Railroad to tackle jams: Union Pacific plans signal, yard changes; more diversions possible - Metropolitan Planning Council

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Railroad to tackle jams: Union Pacific plans signal, yard changes; more diversions possible

The nation's largest railroad moved to help relieve a nagging rail bottleneck in Chicago, promising to centralize signals in Iowa and improve rail yards in Chicago.

But the extensive--and expensive--plan by Omaha-based Union Pacific Railroad to upgrade its system might derail further rail traffic diversions around Chicago only temporarily.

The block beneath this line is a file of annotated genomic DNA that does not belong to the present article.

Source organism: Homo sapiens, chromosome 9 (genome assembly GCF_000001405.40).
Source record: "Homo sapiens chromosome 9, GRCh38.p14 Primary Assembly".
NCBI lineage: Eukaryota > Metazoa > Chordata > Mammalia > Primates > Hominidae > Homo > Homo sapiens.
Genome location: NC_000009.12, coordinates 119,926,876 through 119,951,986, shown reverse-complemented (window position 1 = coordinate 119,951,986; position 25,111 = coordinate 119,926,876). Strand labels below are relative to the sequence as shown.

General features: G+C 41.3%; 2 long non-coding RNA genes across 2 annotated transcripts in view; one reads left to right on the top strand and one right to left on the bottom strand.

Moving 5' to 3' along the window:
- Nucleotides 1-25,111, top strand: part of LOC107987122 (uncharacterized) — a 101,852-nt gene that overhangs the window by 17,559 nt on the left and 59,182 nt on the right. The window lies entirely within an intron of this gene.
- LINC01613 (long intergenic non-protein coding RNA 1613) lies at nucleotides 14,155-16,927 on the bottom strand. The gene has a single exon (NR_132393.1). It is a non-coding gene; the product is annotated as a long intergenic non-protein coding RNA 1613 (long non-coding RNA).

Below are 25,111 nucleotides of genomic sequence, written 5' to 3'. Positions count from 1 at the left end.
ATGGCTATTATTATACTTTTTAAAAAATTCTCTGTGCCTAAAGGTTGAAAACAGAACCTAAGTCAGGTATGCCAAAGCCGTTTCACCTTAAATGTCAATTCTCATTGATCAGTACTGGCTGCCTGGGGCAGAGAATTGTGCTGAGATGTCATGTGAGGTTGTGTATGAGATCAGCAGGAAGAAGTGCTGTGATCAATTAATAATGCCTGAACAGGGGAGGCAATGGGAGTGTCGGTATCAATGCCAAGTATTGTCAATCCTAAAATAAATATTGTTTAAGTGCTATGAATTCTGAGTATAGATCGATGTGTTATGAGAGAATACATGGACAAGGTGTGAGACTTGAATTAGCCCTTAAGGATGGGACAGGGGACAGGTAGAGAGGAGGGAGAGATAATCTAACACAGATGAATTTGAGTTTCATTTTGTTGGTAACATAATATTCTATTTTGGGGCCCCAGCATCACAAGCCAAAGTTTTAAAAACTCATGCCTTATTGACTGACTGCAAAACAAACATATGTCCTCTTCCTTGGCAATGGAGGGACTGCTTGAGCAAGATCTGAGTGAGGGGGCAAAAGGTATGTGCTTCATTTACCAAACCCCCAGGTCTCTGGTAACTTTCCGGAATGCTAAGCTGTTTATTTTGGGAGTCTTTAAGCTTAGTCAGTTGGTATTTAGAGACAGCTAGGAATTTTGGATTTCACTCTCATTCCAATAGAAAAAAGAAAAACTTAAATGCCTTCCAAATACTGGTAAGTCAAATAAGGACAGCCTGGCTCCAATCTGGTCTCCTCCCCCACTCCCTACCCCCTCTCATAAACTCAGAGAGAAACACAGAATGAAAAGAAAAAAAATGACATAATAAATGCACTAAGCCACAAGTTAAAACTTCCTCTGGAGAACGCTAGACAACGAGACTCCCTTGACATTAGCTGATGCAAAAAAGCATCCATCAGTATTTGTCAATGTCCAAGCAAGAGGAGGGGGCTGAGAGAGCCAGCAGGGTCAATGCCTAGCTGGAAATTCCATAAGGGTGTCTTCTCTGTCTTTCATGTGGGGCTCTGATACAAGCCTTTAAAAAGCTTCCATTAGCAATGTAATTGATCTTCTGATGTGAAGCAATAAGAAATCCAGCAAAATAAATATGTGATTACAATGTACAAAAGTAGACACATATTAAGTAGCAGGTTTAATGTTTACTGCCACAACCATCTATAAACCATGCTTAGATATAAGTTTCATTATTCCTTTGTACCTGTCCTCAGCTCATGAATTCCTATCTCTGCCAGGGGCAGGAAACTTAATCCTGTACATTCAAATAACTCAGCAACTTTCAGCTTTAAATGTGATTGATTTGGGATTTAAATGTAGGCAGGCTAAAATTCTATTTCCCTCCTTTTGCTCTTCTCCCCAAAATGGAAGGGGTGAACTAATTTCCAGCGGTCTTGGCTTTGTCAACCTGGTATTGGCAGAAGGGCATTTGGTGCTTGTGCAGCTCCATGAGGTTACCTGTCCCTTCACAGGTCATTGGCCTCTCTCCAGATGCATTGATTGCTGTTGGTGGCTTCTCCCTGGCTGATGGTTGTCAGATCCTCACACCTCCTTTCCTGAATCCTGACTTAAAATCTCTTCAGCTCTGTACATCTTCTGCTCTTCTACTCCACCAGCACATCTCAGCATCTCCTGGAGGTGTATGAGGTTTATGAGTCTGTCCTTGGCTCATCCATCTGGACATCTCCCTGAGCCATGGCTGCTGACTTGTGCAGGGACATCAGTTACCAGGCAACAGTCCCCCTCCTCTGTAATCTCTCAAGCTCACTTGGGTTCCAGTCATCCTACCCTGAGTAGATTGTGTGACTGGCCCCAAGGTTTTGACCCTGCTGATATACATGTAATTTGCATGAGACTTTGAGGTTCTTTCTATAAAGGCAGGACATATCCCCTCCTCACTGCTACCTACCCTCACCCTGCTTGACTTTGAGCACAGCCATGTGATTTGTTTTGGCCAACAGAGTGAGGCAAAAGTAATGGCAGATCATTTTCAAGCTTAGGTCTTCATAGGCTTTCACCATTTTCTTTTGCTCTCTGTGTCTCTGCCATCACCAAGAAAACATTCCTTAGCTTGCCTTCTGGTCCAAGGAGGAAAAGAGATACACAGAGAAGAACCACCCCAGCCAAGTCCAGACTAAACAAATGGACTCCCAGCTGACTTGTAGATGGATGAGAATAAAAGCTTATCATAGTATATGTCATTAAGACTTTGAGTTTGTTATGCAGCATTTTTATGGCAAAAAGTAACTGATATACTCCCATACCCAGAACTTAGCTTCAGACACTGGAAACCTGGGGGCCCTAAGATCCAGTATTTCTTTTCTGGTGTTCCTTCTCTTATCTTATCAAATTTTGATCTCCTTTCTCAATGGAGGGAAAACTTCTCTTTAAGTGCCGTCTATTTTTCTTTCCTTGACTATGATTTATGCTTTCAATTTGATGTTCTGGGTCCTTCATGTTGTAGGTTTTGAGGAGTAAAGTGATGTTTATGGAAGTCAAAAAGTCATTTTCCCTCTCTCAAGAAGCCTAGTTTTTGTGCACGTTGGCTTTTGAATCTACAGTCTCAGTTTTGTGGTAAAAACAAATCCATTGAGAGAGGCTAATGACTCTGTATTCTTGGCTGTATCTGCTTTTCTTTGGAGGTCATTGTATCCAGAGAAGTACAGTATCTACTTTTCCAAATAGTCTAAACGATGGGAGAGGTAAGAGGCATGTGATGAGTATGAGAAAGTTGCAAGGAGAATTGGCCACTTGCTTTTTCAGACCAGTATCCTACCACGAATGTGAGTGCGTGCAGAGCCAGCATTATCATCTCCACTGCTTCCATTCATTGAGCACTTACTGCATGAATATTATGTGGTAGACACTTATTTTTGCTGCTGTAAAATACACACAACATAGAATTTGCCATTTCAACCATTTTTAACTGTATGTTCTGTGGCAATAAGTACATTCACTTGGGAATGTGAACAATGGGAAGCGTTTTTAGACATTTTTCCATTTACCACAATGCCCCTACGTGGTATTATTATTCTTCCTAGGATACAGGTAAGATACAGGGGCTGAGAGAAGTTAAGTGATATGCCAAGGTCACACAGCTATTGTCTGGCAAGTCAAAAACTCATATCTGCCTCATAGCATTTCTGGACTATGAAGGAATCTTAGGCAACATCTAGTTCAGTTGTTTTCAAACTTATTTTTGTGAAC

Union Pacific executives said Monday that without congressional approval of a federal transportation program to fund a $1.5 billion upgrade of the Chicago freight system endorsed by Mayor Daley and state officials, more railroads are likely to bypass Chicago altogether.

"We have no idea what will happen with the transportation bill," said Union Pacific Chairman and Chief Executive Dick Davidson.

Such diversions could deal crippling blows to Chicago's huge shipping industry, threatening an undetermined number of jobs and companies along the way.

"Right now you can get almost no additional traffic through the system, so people have to do something," said John Gates, co-chairman of CenterPoint Properties Trust and former chairman of the Metropolitan Planning Commission, which has studied the area's freight system.



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